appeared on federal-aid forms in the 2000-01 academic year. But, due to 
vague wording, about 280,000 out of 9 million applicants left the question 
blank last year, and the department decided to grant aid to students who 
did not answer it.

This year, ambiguous phrases on the form have been changed, and students 
will be denied aid until they answer the question.

Early in the financial-aid season  this is the 19th week of a 70-week 
period when students can apply for aid for the 2001-02 academic year  only 
a fraction of students have been affected.

Nationally, 17,354 students who applied for aid indicated they had been 
convicted of a drug offense, roughly 0.36 percent of all applicants, 
according to the U.S. Department of Education.

Among some of the local schools that have students who have been made 
ineligible for aid, Pennsylvania State University said it had fewer than 
10, Rowan University in Glassboro had eight, and Temple University had a 
"handful" of students.

Still, some financial-aid administrators are dismayed by the law's 

Liz Rihl Lewinski, director of financial aid at Beaver College, where one 
financial-aid applicant admitted to a drug conviction, said the law had 
been "a pretty controversial topic."

"It puts an extra burden on students who have truly reformed themselves to 
document that they have completed a rehabilitation program," Lewinski said, 
"particularly if they are attempting to get an education to better their 

The provision is "tantamount to a phobic reaction by members of Congress," 
said Bill Stanford, director of financial aid at Lehigh University in 
Bethlehem, Pa. "Call it drugaphobia."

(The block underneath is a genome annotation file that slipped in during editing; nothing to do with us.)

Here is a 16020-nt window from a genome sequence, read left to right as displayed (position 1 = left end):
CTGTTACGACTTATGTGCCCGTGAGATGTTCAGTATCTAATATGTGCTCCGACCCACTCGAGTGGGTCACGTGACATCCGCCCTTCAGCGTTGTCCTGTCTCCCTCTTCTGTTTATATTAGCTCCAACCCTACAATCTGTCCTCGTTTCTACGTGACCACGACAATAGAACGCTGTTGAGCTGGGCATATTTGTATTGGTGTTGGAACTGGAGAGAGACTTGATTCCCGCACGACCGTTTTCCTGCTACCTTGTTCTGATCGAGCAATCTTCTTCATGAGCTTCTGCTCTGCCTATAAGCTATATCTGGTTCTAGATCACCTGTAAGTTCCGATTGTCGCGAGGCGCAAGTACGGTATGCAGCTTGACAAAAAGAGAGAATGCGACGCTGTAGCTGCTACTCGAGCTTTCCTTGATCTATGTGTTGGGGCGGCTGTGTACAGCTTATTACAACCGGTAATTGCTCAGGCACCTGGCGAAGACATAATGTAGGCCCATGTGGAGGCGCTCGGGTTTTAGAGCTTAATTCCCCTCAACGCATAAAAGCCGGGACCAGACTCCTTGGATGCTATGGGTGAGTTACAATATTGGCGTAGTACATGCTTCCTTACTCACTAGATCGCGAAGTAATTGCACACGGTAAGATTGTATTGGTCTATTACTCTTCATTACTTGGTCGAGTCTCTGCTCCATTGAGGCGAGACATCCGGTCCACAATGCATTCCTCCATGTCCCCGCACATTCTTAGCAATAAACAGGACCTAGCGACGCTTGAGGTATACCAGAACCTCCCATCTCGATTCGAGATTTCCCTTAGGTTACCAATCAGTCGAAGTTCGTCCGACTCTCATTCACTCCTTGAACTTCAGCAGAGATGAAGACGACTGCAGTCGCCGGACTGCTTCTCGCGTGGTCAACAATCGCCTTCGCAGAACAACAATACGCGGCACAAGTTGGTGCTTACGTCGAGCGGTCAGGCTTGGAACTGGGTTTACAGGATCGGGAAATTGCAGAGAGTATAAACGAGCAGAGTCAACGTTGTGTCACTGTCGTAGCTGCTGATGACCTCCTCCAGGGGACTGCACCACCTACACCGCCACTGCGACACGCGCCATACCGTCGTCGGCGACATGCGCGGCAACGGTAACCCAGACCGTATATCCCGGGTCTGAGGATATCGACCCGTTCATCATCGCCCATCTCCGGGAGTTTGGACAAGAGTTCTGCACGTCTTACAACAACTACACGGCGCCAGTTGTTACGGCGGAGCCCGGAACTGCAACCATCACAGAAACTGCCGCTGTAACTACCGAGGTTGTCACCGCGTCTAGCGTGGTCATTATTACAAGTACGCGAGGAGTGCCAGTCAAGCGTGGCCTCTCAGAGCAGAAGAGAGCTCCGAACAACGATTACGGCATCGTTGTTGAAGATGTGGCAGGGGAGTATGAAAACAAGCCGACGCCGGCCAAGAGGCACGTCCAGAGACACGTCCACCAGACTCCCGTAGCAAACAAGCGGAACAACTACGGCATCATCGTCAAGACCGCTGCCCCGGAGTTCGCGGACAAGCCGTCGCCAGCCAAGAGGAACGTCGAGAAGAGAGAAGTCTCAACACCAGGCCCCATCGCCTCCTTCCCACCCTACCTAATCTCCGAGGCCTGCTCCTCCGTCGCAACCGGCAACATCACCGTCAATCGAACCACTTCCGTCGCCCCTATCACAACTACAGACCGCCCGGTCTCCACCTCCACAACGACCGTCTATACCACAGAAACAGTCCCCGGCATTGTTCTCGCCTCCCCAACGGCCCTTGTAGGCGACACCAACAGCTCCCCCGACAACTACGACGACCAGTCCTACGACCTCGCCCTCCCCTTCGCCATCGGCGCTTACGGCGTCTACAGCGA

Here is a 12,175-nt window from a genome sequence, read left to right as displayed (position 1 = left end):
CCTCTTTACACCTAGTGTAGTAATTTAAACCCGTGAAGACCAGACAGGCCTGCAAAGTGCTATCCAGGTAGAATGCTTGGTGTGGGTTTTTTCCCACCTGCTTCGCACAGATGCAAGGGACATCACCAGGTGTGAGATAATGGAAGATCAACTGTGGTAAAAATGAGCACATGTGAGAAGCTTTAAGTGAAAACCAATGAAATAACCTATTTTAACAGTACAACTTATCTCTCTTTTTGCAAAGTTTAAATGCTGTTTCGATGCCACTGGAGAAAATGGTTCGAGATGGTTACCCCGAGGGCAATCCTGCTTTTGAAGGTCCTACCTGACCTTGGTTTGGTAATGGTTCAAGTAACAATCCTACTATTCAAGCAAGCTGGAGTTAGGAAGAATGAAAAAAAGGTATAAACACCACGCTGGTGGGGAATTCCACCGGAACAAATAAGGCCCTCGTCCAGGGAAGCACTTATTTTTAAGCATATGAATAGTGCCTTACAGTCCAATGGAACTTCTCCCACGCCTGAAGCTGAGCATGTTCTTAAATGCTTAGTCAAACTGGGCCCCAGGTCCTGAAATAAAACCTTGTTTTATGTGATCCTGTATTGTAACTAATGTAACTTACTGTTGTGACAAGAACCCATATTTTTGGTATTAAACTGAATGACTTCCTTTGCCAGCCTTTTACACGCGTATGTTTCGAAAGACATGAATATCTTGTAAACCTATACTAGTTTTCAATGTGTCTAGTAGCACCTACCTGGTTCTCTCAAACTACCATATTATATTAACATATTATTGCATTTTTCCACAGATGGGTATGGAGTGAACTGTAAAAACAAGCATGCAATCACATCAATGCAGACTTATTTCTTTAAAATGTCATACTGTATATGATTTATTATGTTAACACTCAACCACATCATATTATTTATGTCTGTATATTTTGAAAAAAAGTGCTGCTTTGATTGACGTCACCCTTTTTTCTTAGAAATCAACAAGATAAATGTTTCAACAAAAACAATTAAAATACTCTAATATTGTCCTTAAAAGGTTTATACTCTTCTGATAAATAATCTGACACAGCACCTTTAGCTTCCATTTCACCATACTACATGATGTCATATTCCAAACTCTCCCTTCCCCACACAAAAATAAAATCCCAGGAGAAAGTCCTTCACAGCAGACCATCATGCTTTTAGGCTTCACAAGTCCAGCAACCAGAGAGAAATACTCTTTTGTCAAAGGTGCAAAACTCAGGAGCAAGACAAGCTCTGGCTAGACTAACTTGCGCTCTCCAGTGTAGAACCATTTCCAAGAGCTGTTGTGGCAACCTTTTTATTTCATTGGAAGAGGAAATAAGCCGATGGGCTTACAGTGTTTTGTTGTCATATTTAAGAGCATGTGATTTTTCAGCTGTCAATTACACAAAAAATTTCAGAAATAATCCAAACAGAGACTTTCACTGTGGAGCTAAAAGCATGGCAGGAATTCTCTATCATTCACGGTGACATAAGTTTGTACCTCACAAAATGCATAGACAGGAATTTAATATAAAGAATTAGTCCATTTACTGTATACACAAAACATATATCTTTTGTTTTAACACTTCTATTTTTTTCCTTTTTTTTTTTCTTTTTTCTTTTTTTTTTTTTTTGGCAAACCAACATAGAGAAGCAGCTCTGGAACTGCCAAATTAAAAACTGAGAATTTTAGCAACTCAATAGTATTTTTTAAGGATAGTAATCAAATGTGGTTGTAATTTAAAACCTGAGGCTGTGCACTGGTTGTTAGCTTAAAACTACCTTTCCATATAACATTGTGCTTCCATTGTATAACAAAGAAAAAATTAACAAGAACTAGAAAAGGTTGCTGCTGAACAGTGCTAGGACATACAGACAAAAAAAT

A spokeswoman for the author of the legislation, U.S. Rep. Mark Souder (R., 
Ind.), said the intent of the law was to hold accountable students whose 
tuition is paid with taxpayer dollars, and to make sure those students did 
not use the money to finance a drug habit.

"If you're receiving taxpayer funds and you're using or selling drugs, 
you're not making the best opportunity of that money being given to you," 
said Angela Flood, Souder's chief of staff. "Federally financed student 
loans is a privilege. If it were a right, everyone would receive it.

"You can't learn well if you are stoned."

The U.S. representative's office is working with White House officials to 
develop a way to check whether students are telling the truth about drug 
convictions. For now, financial-aid administrators are dependent on the 
honesty of students.

Verifying the accuracy of student responses would require access to 
criminal records in every municipal and state jurisdiction nationwide. Both 
sides agree there is no one database for administrators to verify responses 
to the application question.

No other single question on the federal-aid form has the ability to make a 
student ineligible.

"It is shocking that the potential lethal power of this question is 
delivered without the ability to adequately and evenly enforce the law. It 
is an exercise in absurdity," said Aquila Galgon, director of financial aid 
for the University of the Arts in Philadelphia, where no students have lost 
aid because of a drug conviction.

A bipartisan coalition on the House Education Committee has drafted a 
largely symbolic measure to repeal the provision from federal financial-aid 
laws. The bill would probably not be voted on until next year.

"I believe people should have a second chance," said U.S. Rep. Robert E. 
Andrews (D., N.J.).

"The President has all but admitted his involvement with cocaine," Andrews 
said. "But I don't think that should disqualify him from running for, and 
being elected to, the highest office in the land."